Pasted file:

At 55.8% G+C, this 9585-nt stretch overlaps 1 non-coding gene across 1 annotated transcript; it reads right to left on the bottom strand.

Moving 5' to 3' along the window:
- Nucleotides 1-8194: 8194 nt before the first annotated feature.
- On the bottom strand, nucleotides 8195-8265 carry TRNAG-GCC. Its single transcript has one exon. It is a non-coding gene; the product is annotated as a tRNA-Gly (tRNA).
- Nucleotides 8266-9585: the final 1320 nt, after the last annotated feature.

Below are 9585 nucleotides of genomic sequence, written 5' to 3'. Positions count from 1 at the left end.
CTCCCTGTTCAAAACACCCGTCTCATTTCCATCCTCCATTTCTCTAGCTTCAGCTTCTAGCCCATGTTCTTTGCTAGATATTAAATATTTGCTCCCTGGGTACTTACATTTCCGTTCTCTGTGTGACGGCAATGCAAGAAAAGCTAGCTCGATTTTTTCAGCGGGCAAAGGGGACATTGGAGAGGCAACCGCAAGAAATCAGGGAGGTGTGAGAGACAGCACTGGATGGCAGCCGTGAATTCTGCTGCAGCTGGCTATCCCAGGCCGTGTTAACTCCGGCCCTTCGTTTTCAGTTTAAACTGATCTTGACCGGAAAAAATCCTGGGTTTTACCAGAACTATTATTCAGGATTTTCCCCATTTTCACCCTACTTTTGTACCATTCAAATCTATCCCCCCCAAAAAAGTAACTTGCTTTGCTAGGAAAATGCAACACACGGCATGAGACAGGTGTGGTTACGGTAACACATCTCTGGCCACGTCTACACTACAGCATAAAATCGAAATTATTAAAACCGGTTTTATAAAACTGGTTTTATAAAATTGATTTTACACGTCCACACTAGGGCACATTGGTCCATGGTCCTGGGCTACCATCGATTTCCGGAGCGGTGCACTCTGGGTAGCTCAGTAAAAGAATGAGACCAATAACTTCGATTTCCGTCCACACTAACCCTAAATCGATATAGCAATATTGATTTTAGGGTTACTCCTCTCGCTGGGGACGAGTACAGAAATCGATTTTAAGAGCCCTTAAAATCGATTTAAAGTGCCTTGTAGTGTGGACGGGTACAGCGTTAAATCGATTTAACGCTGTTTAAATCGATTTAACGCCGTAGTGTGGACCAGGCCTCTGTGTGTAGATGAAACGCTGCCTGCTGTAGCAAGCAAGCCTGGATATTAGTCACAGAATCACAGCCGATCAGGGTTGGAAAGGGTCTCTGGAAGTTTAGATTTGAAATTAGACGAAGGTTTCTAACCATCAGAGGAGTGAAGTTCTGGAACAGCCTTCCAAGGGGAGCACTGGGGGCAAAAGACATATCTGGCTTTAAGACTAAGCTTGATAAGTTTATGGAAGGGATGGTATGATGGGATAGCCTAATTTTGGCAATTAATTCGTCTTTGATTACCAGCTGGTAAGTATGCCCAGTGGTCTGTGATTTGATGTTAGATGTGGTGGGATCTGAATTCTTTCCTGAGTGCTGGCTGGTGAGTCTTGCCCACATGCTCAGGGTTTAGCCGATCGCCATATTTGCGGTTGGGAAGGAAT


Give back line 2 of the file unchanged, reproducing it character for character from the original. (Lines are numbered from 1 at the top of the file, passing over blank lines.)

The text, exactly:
Moving 5' to 3' along the window: